"Plastics Engineer" described the economic viability of 3DP & AM, when small quantities are required. AGREED - Perfect application. "78RPM" describes quick fabrication of long-obsoleted replacement parts. AGREED - Another perfect application. ,,,And the theorizing about placing these "replicators" on other planets for space missions is absolutely fantastic. It is truly exciting and encouraging to know that we currently possess the capabilities to do these things.
While I embrace all of these realities of today and hopes of tomorrow, I struggle with accepting the forecasts offered by Lux in this report. Maybe they're all spot-on; but maybe they're way-off-base. Lux makes the statement: " ,,,3DP will become $1.9B by 2025,,," If forecasting, why not an even $2.0B-? Such forecasts are a lot harder for me to "swallow" than the pure technology capability.
It is true that current 3D printers cannot attain production speeds. But they can create jobs and improve process productivity. What if an architect model maker could print a model in two hours instead of hand building it in two weeks. The architect gets the proposal to the customer two weeks earlier and the project can proceed earlier and get construction workers to work earlier.
Some companies and government offices use antiquated equipment by economic necessity. If a part is no longer in production, 3D printing a part can save the machine. I imagine a fan blade or impeller that is typically stamped from sheet metal; but maybe its efficiency could be improved by varying the edge thickness. 3D printers could print a mold and the manufacture could be done by molding metal powder. I think I recall Ann writing about NASA considering sending 3D printers to asteroids and Mars and the moon to print equipmenet out of indigenous materials --And about medical doctors being able to print equipment in remote locations without having to warehouse every tool they might need. It's an exciting time.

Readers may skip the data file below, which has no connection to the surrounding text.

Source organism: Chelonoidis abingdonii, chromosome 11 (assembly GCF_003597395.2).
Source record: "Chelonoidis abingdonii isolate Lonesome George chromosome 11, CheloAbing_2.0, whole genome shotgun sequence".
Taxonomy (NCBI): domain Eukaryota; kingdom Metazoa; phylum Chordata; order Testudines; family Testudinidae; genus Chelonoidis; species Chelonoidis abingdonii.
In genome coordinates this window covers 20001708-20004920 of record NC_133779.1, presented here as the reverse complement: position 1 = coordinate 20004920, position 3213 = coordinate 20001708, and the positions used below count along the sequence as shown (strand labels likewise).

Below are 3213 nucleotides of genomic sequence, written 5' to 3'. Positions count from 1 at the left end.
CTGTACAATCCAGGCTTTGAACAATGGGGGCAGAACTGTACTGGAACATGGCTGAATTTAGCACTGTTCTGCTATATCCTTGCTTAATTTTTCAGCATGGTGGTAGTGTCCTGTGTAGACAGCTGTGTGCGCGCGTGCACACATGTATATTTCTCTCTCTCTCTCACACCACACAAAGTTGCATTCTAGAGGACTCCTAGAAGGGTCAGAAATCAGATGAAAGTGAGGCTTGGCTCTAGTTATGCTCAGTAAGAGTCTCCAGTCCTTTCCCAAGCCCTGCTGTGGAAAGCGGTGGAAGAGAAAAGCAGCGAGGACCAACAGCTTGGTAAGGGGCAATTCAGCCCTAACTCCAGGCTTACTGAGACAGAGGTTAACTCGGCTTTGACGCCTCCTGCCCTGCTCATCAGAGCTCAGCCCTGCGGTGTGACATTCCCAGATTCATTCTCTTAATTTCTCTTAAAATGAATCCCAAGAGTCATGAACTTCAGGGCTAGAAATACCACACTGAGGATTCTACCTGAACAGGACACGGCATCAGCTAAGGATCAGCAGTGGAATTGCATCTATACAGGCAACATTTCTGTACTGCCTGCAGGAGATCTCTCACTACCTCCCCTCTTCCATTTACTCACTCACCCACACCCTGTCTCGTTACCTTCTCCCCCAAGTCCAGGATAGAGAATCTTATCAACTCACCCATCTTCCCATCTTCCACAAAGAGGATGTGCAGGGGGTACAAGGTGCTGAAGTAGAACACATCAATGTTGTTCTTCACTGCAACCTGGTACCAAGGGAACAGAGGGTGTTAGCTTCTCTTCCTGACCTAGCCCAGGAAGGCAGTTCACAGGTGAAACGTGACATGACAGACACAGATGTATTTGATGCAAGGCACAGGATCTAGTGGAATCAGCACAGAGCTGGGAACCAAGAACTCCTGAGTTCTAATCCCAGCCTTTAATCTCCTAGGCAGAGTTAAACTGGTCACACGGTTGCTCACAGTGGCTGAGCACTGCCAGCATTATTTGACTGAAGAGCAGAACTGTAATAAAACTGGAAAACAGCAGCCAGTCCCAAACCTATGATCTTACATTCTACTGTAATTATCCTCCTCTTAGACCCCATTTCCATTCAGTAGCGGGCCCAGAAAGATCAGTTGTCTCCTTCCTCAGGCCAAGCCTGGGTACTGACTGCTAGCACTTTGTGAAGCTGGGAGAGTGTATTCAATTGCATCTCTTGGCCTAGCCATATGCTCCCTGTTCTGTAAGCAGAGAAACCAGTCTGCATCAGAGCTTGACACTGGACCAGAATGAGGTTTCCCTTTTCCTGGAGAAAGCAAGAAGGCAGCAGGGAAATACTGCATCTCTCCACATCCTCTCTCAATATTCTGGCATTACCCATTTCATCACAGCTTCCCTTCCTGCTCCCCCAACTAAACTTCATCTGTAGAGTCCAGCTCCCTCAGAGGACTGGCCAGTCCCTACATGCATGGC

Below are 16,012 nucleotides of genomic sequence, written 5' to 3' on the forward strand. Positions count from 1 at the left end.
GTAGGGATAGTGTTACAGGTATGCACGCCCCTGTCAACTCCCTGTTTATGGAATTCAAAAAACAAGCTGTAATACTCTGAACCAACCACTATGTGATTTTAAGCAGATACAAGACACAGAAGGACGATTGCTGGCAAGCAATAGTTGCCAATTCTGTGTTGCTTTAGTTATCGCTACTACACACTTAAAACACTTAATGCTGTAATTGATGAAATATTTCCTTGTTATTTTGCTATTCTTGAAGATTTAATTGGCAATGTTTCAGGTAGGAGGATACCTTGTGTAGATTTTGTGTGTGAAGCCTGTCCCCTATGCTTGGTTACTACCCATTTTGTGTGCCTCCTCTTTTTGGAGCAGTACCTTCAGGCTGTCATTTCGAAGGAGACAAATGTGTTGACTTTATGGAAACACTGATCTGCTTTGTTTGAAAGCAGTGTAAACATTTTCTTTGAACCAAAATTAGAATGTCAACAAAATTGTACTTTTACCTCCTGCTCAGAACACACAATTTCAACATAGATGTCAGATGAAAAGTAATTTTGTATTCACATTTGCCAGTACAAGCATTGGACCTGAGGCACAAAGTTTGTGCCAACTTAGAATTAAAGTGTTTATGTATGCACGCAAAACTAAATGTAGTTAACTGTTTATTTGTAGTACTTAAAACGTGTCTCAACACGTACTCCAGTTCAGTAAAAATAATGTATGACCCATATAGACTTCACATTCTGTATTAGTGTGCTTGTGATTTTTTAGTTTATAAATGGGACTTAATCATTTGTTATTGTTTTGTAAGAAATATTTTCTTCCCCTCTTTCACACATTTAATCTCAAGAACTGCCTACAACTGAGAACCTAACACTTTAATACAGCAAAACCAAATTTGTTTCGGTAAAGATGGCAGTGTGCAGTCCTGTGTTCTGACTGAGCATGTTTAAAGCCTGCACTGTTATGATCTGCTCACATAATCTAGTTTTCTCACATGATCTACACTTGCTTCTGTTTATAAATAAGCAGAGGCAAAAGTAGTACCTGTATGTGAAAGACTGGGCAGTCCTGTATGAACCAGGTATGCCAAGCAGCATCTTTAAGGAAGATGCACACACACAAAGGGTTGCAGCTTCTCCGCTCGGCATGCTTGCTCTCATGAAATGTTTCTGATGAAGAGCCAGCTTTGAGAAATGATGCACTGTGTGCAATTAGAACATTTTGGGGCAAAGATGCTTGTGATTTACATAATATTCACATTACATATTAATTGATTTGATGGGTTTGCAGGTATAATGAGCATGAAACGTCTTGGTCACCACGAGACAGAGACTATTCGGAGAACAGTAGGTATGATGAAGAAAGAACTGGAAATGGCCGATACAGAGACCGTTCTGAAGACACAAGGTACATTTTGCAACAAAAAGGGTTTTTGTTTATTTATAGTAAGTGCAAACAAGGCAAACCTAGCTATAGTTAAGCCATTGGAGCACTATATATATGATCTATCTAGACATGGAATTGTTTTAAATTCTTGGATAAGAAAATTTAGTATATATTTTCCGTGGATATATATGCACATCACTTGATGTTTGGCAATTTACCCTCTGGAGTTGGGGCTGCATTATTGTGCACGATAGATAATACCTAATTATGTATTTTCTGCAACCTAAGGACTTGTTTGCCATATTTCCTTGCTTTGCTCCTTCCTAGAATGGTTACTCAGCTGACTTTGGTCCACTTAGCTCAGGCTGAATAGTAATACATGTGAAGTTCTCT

Jim, so far most pundits are not saying 3D printing and AM will affect the high end of production, as the Lux analyst points out, and for the reasons you cite. It's low-volume parts that will likely be transformed. Tooling is also a target for some of the R&D funded by NAMII.
Truchard will be presented the award at the 2014 Golden Mousetrap Awards ceremony during the co-located events Pacific Design & Manufacturing, MD&M West, WestPack, PLASTEC West, Electronics West, ATX West, and AeroCon.
In a bid to boost the viability of lithium-based electric car batteries, a team at Lawrence Berkeley National Laboratory has developed a chemistry that could possibly double an EV’s driving range while cutting its battery cost in half.
For industrial control applications, or even a simple assembly line, that machine can go almost 24/7 without a break. But what happens when the task is a little more complex? That’s where the “smart” machine would come in. The smart machine is one that has some simple (or complex in some cases) processing capability to be able to adapt to changing conditions. Such machines are suited for a host of applications, including automotive, aerospace, defense, medical, computers and electronics, telecommunications, consumer goods, and so on. This discussion will examine what’s possible with smart machines, and what tradeoffs need to be made to implement such a solution.